The value of a and/or b is invalid for the chosen quad_type. Either:
• On entry, argument $⟨\mathit{\text{value}}⟩$ had an illegal value.
• The value of a and/or b is invalid.
On entry, ${\mathbf{quad_type}}=⟨\mathit{\text{value}}⟩$.
On entry, ${\mathbf{a}}=⟨\mathit{\text{value}}⟩$ and ${\mathbf{b}}=⟨\mathit{\text{value}}⟩$.
Constraint: $|{\mathbf{a}}+{\mathbf{b}}|>0.0$.
• The value of a and/or b is invalid.
On entry, ${\mathbf{quad_type}}=⟨\mathit{\text{value}}⟩$.
On entry, ${\mathbf{a}}=⟨\mathit{\text{value}}⟩$ and ${\mathbf{b}}=⟨\mathit{\text{value}}⟩$.
Constraint: $|{\mathbf{b}}|>0.0$.
• The value of a and/or b is invalid.
On entry, ${\mathbf{quad_type}}=⟨\mathit{\text{value}}⟩$.
On entry, ${\mathbf{a}}=⟨\mathit{\text{value}}⟩$ and ${\mathbf{b}}=⟨\mathit{\text{value}}⟩$.
Constraint: ${\mathbf{b}}>0.0$.
NE_INT
On entry, ${\mathbf{n}}=⟨\mathit{\text{value}}⟩$.
Constraint: ${\mathbf{n}}>0$.
NE_INTERNAL_ERROR
An internal error has occurred in this function. Check the function call and any array sizes. If the call is correct then please contact NAG for assistance.
See Section 7.5 in the Introduction to the NAG Library CL Interface for further information.
NE_NO_LICENCE
Your licence key may have expired or may not have been installed correctly.
See Section 8 in the Introduction to the NAG Library CL Interface for further information.
The $n$-point rule is not among those stored.
On entry: ${\mathbf{n}}=⟨\mathit{\text{value}}⟩$.
$n$-point rule used: ${\mathbf{n}}=⟨\mathit{\text{value}}⟩$.
NE_TOO_SMALL
Underflow occurred in calculation of normal weights.
Reduce n or use adjusted weights: ${\mathbf{n}}=⟨\mathit{\text{value}}⟩$.
NE_USER_STOP
Exit requested from f with ${\mathbf{iflag}}=⟨\mathit{\text{value}}⟩$.
NE_WEIGHT_ZERO
No nonzero weights were generated for the provided parameters.

## 7Accuracy

The accuracy depends on the behaviour of the integrand, and on the number of abscissae used. No tests are carried out in d01uac to estimate the accuracy of the result. If such an estimate is required, the function may be called more than once, with a different number of abscissae each time, and the answers compared. It is to be expected that for sufficiently smooth functions a larger number of abscissae will give improved accuracy.
Alternatively, the range of integration may be subdivided, the integral estimated separately for each sub-interval, and the sum of these estimates compared with the estimate over the whole range.
The coding of f may also have a bearing on the accuracy. For example, if a high-order Gauss–Laguerre formula is used, and the integrand is of the form
 $f(x)=e-bxg(x)$
it is possible that the exponential term may underflow for some large abscissae. Depending on the machine, this may produce an error, or simply be assumed to be zero. In any case, it would be better to evaluate the expression with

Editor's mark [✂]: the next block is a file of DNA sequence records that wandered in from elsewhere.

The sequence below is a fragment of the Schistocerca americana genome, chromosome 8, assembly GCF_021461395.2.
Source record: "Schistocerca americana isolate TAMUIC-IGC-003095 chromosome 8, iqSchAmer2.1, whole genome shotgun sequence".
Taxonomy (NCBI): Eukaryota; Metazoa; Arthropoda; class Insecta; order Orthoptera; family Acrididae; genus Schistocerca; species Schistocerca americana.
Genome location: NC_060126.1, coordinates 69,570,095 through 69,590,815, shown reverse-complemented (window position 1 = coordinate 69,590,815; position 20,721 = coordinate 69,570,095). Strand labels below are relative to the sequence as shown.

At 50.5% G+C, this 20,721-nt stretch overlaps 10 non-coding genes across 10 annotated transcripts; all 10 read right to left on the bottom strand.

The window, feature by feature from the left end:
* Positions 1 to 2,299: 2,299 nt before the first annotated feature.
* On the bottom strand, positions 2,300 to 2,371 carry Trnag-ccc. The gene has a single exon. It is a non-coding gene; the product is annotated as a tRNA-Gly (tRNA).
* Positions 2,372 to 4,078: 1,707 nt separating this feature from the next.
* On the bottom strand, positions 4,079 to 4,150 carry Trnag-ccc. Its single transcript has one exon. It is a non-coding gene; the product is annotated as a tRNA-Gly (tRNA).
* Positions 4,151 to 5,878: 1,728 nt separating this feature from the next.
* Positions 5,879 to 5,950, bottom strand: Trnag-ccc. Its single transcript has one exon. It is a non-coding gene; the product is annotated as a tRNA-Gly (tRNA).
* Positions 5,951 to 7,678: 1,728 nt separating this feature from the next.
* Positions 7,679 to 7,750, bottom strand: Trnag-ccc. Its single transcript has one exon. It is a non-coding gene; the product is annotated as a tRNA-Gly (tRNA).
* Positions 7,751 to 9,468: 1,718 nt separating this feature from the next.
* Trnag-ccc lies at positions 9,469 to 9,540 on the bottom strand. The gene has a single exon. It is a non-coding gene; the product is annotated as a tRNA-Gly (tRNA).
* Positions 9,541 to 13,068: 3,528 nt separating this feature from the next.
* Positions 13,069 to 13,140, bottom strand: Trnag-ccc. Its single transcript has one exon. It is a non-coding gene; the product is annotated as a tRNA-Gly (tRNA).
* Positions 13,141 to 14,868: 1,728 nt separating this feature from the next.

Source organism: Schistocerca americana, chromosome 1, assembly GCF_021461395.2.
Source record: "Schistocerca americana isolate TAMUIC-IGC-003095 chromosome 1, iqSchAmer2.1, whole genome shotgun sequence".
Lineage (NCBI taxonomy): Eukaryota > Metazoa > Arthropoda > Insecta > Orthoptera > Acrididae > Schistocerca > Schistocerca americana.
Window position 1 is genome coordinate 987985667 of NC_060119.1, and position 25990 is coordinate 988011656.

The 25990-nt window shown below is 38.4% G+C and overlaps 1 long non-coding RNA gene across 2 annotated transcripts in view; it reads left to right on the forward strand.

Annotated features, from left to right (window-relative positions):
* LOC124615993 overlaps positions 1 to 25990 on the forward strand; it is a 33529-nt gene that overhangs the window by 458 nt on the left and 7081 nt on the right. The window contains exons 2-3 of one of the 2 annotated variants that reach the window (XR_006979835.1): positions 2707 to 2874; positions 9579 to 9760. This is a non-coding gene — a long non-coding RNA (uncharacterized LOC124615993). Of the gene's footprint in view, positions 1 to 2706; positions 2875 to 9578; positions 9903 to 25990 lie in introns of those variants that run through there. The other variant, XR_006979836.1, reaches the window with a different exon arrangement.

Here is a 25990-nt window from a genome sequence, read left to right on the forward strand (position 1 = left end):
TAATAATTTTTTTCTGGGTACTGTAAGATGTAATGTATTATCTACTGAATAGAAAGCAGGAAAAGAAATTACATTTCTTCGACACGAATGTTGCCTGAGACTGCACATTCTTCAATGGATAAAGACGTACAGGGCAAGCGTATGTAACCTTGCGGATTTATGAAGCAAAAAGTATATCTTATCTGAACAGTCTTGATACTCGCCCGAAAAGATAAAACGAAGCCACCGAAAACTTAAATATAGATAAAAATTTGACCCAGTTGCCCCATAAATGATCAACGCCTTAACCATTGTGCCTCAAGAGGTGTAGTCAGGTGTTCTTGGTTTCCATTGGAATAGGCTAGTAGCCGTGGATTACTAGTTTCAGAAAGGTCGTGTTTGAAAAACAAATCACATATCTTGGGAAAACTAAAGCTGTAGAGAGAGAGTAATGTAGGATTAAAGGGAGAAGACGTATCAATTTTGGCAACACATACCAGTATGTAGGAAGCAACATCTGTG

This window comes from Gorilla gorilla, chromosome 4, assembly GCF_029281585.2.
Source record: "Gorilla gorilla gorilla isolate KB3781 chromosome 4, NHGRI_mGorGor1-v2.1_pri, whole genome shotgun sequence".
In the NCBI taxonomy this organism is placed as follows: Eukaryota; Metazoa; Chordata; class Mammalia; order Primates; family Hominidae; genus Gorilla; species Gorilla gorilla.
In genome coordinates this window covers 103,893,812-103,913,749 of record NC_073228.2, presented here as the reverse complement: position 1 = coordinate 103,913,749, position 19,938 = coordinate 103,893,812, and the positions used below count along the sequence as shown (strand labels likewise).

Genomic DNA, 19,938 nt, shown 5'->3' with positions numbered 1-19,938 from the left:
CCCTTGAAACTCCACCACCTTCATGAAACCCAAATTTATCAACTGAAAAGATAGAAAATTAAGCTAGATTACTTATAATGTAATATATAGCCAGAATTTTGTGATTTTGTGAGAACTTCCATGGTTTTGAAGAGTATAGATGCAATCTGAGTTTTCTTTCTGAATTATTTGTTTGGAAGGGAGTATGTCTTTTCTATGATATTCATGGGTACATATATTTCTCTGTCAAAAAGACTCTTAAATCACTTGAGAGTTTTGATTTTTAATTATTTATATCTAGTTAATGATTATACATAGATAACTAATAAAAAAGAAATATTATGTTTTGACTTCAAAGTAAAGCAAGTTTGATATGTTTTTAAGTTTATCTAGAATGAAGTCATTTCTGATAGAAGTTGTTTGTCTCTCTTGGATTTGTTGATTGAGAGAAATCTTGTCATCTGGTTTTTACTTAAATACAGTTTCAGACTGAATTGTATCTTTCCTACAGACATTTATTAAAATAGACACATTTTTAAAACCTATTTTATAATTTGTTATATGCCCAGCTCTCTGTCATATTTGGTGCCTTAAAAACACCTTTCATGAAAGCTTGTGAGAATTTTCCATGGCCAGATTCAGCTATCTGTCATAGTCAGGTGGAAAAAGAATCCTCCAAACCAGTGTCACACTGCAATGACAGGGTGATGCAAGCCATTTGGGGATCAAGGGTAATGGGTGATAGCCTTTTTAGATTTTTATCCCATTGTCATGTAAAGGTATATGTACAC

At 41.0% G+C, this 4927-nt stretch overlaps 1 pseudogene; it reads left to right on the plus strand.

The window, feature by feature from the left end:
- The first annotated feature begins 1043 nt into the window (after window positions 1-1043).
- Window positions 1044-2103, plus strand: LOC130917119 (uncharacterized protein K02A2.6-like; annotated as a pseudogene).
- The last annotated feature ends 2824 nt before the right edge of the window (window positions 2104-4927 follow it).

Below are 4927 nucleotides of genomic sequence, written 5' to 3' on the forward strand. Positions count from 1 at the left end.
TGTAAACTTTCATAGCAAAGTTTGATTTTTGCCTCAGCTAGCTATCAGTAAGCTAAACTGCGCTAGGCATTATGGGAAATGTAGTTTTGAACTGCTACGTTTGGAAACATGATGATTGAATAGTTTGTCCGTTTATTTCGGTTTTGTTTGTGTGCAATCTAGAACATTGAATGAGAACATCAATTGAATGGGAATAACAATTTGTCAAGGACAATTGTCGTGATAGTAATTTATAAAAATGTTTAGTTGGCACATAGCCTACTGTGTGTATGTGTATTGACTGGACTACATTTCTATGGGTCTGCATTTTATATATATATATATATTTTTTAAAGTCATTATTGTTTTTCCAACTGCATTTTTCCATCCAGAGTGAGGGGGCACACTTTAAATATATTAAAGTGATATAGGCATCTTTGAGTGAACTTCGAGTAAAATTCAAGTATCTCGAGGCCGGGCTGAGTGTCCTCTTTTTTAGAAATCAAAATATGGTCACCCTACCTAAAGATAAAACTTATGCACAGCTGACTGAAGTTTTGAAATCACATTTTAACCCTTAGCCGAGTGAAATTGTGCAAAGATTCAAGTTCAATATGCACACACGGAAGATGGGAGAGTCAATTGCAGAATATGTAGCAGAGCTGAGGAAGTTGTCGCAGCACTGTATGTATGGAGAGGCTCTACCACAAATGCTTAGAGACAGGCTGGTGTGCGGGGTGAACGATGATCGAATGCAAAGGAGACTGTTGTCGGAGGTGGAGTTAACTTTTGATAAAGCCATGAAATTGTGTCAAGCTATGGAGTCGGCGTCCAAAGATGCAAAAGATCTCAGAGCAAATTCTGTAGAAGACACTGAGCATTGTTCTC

$f(x) = sgn (g(x)) × exp(-bx+ln|g(x)|)$
Another situation requiring care is exemplified by
 $∫-∞ +∞e-x2xmdx=0, m​ odd.$
The integrand here assumes very large values; for example, when $m=63$, the peak value exceeds $3×{10}^{33}$. Now, if the machine holds floating-point numbers to an accuracy of $k$ significant decimal digits, we could not expect such terms to cancel in the summation leaving an answer of much less than ${10}^{33-k}$ (the weights being of order unity); that is, instead of zero we obtain a rather large answer through rounding error. Such situations are characterised by great variability in the answers returned by formulae with different values of $n$.
In general, you should be aware of the order of magnitude of the integrand, and should judge the answer in that light.

## 8Parallelism and Performance

d01uac is currently neither directly nor indirectly threaded. In particular, the user-supplied argument f is not called from within a parallel region initialized inside d01uac.
The user-supplied argument f uses a vectorized interface, allowing for the required vector of function values to be evaluated in parallel; for example by placing appropriate OpenMP directives in the code for the user-supplied argument f.

The time taken by d01uac depends on the complexity of the expression for the integrand and on the number of abscissae required.

## 10Example

This example evaluates the integrals
 $∫0141+x2 dx=π$
 $∫2∞ 1x2 ln⁡x dx =0.378671$
by rational Gauss quadrature with $b=0$;
 $∫2∞e-xxdx=0.048901$
by Gauss–Laguerre quadrature with $b=1$; and
 $∫-∞ +∞e-3⁢x2-4x-1dx=∫-∞ +∞e-3⁢ (x+1) 2e2x+2dx=1.428167$
by Gauss–Hermite quadrature with $a=-1$ and $b=3$.
The formulae with $n=2,4,8,16,32$ and $64$ are used in each case. Both adjusted and normal weights are used for Gauss–Laguerre and Gauss–Hermite quadrature.

### 10.1Program Text

Program Text (d01uace.c)

None.

### 10.3Program Results

Program Results (d01uace.r)